What does it look like to be ready for school?
Fall means the start of school. And with it, a new class of kindergarteners enter the gladiator's arena of American schooling. But what does it mean to be ready for school?
Entering kindergarten, educators want kids to have a base level of cognitive and behavioral skills. The cognitive side is more what we think of when we think of academic achievement: shape and color perception, letter recognition, simple word pronunciation, and counting. Behavioral skills include paying attention to tasks, communicating needs/feelings, and interacting well with peers.
Unfortunately, gaps persist in which groups of students are prepared for school and those that are not. Low-income and students of color still trail their high-income and white peers in school readiness.
That could have critical consequences later in life, and possibly factor into the infamous "achievement gap" once they're in school. How ready a student is for school has been linked to academic success later in their school careers, school completion, and even adult earnings.
Sean Reardon, Professor of Poverty and Inequality in Education at Stanford University, says one key to understanding gaps in school readiness is analyzing how they have changed over time.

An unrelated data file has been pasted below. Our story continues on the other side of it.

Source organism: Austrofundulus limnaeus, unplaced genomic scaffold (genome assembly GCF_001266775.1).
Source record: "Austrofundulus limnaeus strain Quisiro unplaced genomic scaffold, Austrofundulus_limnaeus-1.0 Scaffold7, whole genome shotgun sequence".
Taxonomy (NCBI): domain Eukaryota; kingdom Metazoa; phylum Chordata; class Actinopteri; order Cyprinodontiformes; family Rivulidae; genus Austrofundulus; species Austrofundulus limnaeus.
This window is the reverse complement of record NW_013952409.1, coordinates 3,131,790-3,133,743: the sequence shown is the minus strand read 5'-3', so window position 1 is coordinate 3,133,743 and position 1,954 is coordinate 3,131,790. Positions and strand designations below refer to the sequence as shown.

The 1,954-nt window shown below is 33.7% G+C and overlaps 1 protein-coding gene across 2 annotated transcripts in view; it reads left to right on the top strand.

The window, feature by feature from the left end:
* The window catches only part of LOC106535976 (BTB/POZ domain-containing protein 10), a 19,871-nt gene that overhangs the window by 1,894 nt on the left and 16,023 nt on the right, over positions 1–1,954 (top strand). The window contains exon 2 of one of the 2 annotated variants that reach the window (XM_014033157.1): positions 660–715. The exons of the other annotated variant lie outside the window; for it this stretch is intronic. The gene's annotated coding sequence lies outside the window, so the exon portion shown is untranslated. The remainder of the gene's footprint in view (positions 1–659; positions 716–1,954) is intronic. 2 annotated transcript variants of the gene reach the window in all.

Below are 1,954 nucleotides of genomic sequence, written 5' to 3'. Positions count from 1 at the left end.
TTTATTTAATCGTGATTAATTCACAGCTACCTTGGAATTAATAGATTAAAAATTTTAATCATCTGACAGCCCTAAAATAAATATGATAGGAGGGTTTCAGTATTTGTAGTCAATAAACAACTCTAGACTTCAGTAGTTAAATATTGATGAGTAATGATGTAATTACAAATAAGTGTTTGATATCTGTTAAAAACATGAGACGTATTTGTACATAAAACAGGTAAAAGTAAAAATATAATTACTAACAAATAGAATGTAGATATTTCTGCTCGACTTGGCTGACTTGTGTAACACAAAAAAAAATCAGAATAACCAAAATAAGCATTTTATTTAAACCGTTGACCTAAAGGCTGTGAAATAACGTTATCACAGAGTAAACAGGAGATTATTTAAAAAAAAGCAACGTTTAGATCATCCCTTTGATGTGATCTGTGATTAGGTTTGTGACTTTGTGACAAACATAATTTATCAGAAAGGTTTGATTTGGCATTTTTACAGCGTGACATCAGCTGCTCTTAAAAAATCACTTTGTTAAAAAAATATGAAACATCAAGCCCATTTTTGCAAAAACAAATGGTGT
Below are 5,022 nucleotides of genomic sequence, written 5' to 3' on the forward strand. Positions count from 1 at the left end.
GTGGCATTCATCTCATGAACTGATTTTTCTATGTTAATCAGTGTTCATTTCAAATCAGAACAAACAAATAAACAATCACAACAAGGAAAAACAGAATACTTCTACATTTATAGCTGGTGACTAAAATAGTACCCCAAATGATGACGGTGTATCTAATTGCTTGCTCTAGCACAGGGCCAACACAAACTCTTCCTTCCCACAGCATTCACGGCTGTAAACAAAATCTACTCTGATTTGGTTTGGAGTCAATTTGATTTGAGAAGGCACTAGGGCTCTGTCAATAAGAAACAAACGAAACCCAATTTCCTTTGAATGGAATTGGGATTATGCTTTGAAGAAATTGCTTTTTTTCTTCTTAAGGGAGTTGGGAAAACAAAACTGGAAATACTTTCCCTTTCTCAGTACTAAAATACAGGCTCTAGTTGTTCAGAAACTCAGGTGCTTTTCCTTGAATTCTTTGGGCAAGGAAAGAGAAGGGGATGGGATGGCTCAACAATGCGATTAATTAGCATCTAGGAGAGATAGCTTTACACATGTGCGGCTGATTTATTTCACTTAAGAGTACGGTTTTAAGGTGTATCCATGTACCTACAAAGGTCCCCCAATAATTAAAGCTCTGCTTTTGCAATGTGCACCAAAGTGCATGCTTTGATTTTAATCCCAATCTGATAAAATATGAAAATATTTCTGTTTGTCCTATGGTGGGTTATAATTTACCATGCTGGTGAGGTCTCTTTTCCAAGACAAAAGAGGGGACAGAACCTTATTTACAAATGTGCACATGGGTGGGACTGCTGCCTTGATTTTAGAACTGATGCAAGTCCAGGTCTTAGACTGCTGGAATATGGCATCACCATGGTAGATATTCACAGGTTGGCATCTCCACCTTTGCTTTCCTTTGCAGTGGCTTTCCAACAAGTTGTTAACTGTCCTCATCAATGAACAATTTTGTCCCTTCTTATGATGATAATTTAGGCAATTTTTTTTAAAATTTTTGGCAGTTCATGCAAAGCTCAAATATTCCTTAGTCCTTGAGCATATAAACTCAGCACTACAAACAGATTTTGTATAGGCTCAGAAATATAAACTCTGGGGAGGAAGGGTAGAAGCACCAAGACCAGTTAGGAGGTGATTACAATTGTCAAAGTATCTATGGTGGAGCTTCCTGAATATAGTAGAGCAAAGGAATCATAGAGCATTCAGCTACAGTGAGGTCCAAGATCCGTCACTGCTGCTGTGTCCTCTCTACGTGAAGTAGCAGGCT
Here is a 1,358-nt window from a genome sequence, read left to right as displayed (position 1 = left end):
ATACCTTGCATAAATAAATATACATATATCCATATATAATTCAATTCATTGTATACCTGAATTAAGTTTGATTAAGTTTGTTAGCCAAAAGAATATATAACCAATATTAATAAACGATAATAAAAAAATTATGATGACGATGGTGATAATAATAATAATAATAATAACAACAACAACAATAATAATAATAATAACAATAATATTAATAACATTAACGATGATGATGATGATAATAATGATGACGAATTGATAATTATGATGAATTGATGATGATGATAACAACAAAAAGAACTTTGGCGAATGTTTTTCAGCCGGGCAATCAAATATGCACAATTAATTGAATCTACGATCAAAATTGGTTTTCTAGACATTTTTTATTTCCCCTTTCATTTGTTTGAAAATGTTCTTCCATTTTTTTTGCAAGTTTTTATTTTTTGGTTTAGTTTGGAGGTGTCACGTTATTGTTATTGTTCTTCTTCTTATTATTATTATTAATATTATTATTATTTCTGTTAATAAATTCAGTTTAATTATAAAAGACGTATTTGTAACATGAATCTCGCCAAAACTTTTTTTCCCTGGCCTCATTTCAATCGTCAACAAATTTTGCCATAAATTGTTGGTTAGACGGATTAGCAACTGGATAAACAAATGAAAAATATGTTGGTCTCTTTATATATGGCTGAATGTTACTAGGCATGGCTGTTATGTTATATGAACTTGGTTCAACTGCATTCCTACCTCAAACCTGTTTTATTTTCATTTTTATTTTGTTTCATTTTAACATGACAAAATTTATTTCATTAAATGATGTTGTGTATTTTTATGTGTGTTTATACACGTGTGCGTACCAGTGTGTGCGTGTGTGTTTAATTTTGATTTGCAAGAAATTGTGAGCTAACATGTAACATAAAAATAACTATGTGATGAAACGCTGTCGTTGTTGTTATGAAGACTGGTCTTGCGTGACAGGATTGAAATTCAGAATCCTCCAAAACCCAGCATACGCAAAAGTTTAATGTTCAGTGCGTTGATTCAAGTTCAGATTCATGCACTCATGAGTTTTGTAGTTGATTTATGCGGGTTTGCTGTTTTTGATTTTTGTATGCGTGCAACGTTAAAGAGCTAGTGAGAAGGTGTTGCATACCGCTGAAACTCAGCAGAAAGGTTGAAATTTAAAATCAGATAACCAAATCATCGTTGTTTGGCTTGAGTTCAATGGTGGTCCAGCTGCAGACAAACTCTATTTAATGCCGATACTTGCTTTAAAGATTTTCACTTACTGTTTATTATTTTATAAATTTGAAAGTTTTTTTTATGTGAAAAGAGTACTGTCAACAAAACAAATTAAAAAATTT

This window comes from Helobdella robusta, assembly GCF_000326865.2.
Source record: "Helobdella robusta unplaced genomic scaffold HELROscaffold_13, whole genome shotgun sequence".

In a new study, Reardon and his colleague Ximena A. Portilla found school readiness gaps have declined over the past decade.
Reardon says he was initially puzzled at the findings. "Part of the reason we thought it would go in the other direction is because income inequality has continued to rise in the United States, residential segregation by income has been going up," he says. "What we found was that parents are doing a lot more kinds of activities with their children that would help their kids get ready for kindergarten."
Reardon thinks parents of all backgrounds are more engaged with their kids' learning earlier and earlier. He also suspects the gaps have narrowed because poor and Latino children are increasingly ready for kindergarten, rather than white students' scores going down. Other possible explanations include growing access to preschool and child health insurance.
Yet Reardon also cautions that the kids his study aren't old enough yet for us to forecast how they will do in the future. "It's a little bit early to tell if this readiness gap is going to translate into a smaller gap in things like high school test scores, high school graduation rates, and college going."